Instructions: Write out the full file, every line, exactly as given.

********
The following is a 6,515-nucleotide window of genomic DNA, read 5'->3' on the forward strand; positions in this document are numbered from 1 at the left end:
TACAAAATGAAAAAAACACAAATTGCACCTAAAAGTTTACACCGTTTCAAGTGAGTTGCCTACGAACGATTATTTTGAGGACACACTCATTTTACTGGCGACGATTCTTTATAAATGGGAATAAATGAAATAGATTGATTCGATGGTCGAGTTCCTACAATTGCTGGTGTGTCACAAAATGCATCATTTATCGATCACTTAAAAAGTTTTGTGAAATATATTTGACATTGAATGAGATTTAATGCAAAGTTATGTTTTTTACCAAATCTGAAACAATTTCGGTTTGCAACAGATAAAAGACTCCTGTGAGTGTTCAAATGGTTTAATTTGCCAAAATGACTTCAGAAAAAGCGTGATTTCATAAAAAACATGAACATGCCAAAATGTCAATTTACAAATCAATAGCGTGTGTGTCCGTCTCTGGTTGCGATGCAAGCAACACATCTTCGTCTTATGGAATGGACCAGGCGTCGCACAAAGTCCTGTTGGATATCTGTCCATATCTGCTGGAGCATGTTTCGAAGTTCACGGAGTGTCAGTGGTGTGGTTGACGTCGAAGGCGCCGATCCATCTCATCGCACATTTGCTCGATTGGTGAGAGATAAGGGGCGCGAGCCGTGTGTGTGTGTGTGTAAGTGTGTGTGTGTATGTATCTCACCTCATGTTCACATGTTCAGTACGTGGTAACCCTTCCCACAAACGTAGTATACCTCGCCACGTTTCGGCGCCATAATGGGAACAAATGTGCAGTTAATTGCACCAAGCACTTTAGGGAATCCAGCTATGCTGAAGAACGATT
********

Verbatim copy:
The following is a 6,515-nucleotide window of genomic DNA, read 5'->3' on the forward strand; positions in this document are numbered from 1 at the left end:
TACAAAATGAAAAAAACACAAATTGCACCTAAAAGTTTACACCGTTTCAAGTGAGTTGCCTACGAACGATTATTTTGAGGACACACTCATTTTACTGGCGACGATTCTTTATAAATGGGAATAAATGAAATAGATTGATTCGATGGTCGAGTTCCTACAATTGCTGGTGTGTCACAAAATGCATCATTTATCGATCACTTAAAAAGTTTTGTGAAATATATTTGACATTGAATGAGATTTAATGCAAAGTTATGTTTTTTACCAAATCTGAAACAATTTCGGTTTGCAACAGATAAAAGACTCCTGTGAGTGTTCAAATGGTTTAATTTGCCAAAATGACTTCAGAAAAAGCGTGATTTCATAAAAAACATGAACATGCCAAAATGTCAATTTACAAATCAATAGCGTGTGTGTCCGTCTCTGGTTGCGATGCAAGCAACACATCTTCGTCTTATGGAATGGACCAGGCGTCGCACAAAGTCCTGTTGGATATCTGTCCATATCTGCTGGAGCATGTTTCGAAGTTCACGGAGTGTCAGTGGTGTGGTTGACGTCGAAGGCGCCGATCCATCTCATCGCACATTTGCTCGATTGGTGAGAGATAAGGGGCGCGAGCCGTGTGTGTGTGTGTGTAAGTGTGTGTGTGTATGTATCTCACCTCATGTTCACATGTTCAGTACGTGGTAACCCTTCCCACAAACGTAGTATACCTCGCCACGTTTCGGCGCCATAATGGGAACAAATGTGCAGTTAATTGCACCAAGCACTTTAGGGAATCCAGCTATGCTGAAGAACGATT